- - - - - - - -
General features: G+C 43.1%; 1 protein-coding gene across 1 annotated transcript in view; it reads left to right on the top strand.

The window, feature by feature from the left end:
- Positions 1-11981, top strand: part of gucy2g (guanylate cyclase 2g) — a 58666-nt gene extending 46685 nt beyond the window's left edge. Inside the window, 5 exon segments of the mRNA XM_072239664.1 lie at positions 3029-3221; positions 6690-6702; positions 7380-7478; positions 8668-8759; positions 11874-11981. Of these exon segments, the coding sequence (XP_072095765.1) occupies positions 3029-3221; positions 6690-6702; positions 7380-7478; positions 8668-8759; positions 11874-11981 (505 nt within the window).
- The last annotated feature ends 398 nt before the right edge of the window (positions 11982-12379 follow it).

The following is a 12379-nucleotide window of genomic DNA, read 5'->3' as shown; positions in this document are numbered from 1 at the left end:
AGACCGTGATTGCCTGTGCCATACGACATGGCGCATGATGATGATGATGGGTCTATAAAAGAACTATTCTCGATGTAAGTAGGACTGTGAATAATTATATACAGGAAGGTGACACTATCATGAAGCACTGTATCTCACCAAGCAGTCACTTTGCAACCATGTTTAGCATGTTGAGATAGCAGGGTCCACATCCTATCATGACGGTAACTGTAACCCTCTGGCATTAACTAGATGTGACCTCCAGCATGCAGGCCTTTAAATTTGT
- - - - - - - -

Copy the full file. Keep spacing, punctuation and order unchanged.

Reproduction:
General features: G+C 43.1%; 1 protein-coding gene across 1 annotated transcript in view; it reads left to right on the top strand.

The window, feature by feature from the left end:
- Positions 1-11981, top strand: part of gucy2g (guanylate cyclase 2g) — a 58666-nt gene extending 46685 nt beyond the window's left edge. Inside the window, 5 exon segments of the mRNA XM_072239664.1 lie at positions 3029-3221; positions 6690-6702; positions 7380-7478; positions 8668-8759; positions 11874-11981. Of these exon segments, the coding sequence (XP_072095765.1) occupies positions 3029-3221; positions 6690-6702; positions 7380-7478; positions 8668-8759; positions 11874-11981 (505 nt within the window).
- The last annotated feature ends 398 nt before the right edge of the window (positions 11982-12379 follow it).

The following is a 12379-nucleotide window of genomic DNA, read 5'->3' as shown; positions in this document are numbered from 1 at the left end:
AGACCGTGATTGCCTGTGCCATACGACATGGCGCATGATGATGATGATGGGTCTATAAAAGAACTATTCTCGATGTAAGTAGGACTGTGAATAATTATATACAGGAAGGTGACACTATCATGAAGCACTGTATCTCACCAAGCAGTCACTTTGCAACCATGTTTAGCATGTTGAGATAGCAGGGTCCACATCCTATCATGACGGTAACTGTAACCCTCTGGCATTAACTAGATGTGACCTCCAGCATGCAGGCCTTTAAATTTGT